OpenAirInterface is the platform created by EURECOM to support mobile telecommunication systems like 4G and 5G. Its goal: to develop access solutions for networks, radio and core networks. Its service is based on a software suite developed using open source.
The OpenAirInterface platform offers a 4G system built on a set of software programs. These programs can each be tested and modified individually by the user companies, independently of the other programs. The goal is to establish the new features of what will become the 5G network. To find out more, we talked with Christian Bonnet, a communications systems researcher at EURECOM.
What is OpenAirInterface?
Christian Bonnet: This name encompasses two aspects. The first is the implementation of the software that makes up a 4G-5G system. This involves software components that run in a mobile terminal – those that increment the radio transmissions, and those that are in the core network.
The second part of OpenAirInterface is an “endowment fund” created by EURECOM at the end of 2014, which is aimed at leading an open and global software Alliance (OSA – OpenAirInterface Software Alliance).
How does this software suite work?
CB: The aim is to implement the software components required for a complete 4G system. This involves the modem of a mobile terminal, the software for radio relay stations, as well as the software for the specific routers used for a network core. Therefore, we deal with all of the processes involved in the radio layer (modulation, coding, etc.) of communication protocols. It runs on the Intel x86 processors that are found in PCs and computer clusters. This means that it is compatible with Cloud developments. To install it, you must have a radio card connected to the PC, which serves as the terminal, and a second PC, which serves as a relay station.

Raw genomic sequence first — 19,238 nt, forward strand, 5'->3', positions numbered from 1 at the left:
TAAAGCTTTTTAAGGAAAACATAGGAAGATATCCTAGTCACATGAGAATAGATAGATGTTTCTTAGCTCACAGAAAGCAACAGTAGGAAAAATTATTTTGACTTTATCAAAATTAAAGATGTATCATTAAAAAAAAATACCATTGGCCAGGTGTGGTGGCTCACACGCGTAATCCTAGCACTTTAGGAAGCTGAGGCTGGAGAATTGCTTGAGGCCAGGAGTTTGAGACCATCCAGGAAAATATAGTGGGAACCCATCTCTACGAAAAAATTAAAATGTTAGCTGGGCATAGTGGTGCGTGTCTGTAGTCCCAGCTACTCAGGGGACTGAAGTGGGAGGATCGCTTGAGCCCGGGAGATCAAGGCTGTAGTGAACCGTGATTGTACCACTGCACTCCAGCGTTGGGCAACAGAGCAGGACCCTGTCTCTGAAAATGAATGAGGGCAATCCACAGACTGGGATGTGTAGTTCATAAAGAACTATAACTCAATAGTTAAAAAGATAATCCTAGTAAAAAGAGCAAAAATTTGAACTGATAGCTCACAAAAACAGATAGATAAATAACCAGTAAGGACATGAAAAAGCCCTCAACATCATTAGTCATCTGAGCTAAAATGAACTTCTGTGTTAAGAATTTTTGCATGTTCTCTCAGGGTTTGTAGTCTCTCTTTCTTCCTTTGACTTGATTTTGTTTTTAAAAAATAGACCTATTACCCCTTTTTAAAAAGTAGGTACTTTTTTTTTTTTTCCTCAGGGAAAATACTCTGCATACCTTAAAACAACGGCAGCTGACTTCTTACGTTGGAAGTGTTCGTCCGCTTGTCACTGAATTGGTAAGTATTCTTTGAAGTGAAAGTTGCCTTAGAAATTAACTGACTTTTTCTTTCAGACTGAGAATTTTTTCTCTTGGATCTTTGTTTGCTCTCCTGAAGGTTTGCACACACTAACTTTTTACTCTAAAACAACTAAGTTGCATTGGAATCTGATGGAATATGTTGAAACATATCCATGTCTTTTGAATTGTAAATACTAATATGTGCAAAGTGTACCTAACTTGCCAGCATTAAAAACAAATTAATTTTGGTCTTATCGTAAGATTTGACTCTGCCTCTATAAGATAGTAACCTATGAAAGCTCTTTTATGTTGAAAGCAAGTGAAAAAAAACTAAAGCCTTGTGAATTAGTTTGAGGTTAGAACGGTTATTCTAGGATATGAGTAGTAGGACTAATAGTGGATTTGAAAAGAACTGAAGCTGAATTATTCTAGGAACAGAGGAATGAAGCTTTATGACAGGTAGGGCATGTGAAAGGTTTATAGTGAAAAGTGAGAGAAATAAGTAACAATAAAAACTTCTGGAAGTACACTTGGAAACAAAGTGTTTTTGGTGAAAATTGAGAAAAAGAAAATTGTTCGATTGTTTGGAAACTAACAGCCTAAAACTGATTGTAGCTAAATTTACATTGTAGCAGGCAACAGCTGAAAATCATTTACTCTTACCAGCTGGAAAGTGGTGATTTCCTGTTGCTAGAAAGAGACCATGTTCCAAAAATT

Next, depending on what we need to do, we can take only a part of the software implementation. For example, we can use commercial mobile terminals and attach to a network composed of an OpenAirInterface relay and a commercial network core. Any combination is possible. We have therefore established a complete network chain for 4G, which can move towards the 5G network using all of these software programs.
Who contributes to OpenAirInterface?
CB: Since the Alliance was established, we have had several types of contributors. The primary contributor, to date, has been EURECOM, because its teams are those that developed the initial versions of all the software programs. These teams include research professors, post-doctoral students, and PhD students who can contribute to this platform that provides participants with an experimental environment for their research. In addition, through the software Alliance, we have acquired new kinds of contributors: industrial stakeholders and research laboratories located throughout the world. We have expanded our base, and this openness enables us to receive contributions from both the academic and industrial worlds.
What does the Carnot Label represent for your activities?
CB: The Carnot Label was significant in our relationship with the Beijing University of Posts and Telecommunications in China (BUPT), a university specializing in telecommunications. The BUPT asked us to provide a quality label reference that would allow us to demonstrate the recognition of our expertise. The Carnot Label was presented and recognized by the foreign university. This label demonstrates the commitment of OpenAirInterface developments to the industrial world, while also representing a seal of quality that is recognized far beyond the borders of France and Europe.